The next day they had a casual start and made their way to the Schwartze téléphérique, above which they hiked and scrambled for two hours before reaching the Hörnli Hut. "I was really excited to climb the Matterhorn," Brandon said. "When I was a little kid, I had a book that had a picture of the Matterhorn in it, and it always stuck with me for some reason. I always had it in the back of my mind that I wanted to climb it someday."

high on the hornli ridge of the matterhorn

After a quick lunch of rosti in the hut, Brandon and Tim went out on a recon mission and climbed close to half the route - being able to see this part of the route in the light was very helpful and enjoyable, since the next morning they would be climbing it in the pre-dawn darkness.

That morning, the hut dwellers were all awakened around 3:30am by the hut guardians, and "immediately the place was exploding with bustling climbers." Quickly donning boots, harness and helmets, they ate a basic breakfast of coffee and bread and were out the door by 4 o'clock. They climbed for the first hour over the terrain they had checked out the previous afternoon. Once they reached new terrain, they had the dawn to help light their way.

climbers on the summit of the matterhorn

It was a spectacular sunrise, and the four of them enjoyed pulling themselves onto the platform that housed the Solvay Hut (a bivouac shelter high on the ridge) to take a five-minute break to drink some water and marvel at their position. They kept their rest short so they could resume their ascent before the climbing parties below reached them. Upward they scrambled (though technical in parts, the route is about 80% scrambling), and after a while the route became icy, so they decided to put our crampons on. These plus the fixed lines added to their security. A while later, the angle started easing off and with a healthy amount of snow on the route, they found conditions to be great and were able to crampon easily up the final slopes to the summit.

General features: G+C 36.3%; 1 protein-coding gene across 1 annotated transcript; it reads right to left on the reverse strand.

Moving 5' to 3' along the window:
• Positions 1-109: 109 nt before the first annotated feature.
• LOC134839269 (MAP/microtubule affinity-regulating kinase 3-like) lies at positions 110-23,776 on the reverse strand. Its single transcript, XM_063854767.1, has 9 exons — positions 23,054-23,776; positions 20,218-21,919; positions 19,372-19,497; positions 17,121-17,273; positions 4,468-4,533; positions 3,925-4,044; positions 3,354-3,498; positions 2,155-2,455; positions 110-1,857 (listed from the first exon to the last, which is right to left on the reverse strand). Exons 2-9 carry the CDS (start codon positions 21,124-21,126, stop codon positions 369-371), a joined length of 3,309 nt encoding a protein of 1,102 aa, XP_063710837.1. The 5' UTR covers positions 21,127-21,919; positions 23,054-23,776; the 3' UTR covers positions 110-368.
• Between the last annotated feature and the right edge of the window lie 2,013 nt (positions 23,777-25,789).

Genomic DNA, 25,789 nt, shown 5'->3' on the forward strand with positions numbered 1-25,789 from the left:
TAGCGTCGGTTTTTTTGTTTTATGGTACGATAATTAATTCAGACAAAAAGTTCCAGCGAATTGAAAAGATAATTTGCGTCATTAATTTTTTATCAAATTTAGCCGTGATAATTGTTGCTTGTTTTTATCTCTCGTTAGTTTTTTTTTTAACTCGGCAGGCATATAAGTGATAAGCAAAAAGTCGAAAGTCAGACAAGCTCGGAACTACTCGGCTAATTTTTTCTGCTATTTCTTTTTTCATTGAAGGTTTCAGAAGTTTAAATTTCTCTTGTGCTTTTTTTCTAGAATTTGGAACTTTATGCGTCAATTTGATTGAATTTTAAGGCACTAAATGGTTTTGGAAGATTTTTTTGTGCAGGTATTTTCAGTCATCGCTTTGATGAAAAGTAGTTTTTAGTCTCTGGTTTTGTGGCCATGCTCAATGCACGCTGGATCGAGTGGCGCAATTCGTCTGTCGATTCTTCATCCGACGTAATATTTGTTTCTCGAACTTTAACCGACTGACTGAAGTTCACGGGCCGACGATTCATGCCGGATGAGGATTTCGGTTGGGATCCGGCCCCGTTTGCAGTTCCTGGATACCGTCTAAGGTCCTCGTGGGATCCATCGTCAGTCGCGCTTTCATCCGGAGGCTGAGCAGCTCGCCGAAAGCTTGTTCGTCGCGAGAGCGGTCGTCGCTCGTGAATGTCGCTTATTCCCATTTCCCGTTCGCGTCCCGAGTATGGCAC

Adding to the excitement of being on top was the fact that it was Brandon's 21st birthday. Surely not something many 21-year-olds get to experience! They had expansive views of Mont Blanc, where they had stood just a few days earlier. Father and son posed for summit pictures, but before long Tim and Mike urged them towards departure - they knew that the descent often takes just as long as the ascent. Once they had descended all the way to the Hörnli Hut, they fueled up on more rosti, then trekked down to the téléphérique, which eventually brought them back to Zermatt, where more food and sleep again welcomed them.


"Climbing all three objectives in the Alps trilogy is quite an accomplishment. It's not easy to get the weather, conditions, and climber strength all coming together during this relatively short, 10-day trip. The real tricky part is climbing both the Matterhorn and the Eiger. Both are rock climbs, and both require that the routes are very dry with no snow on them. Also, often after a person summits the Matterhorn, they are somewhat ready for something a little more tame as their next climb instead of the Eiger."



The Eiger 13,025 ft / 3970 m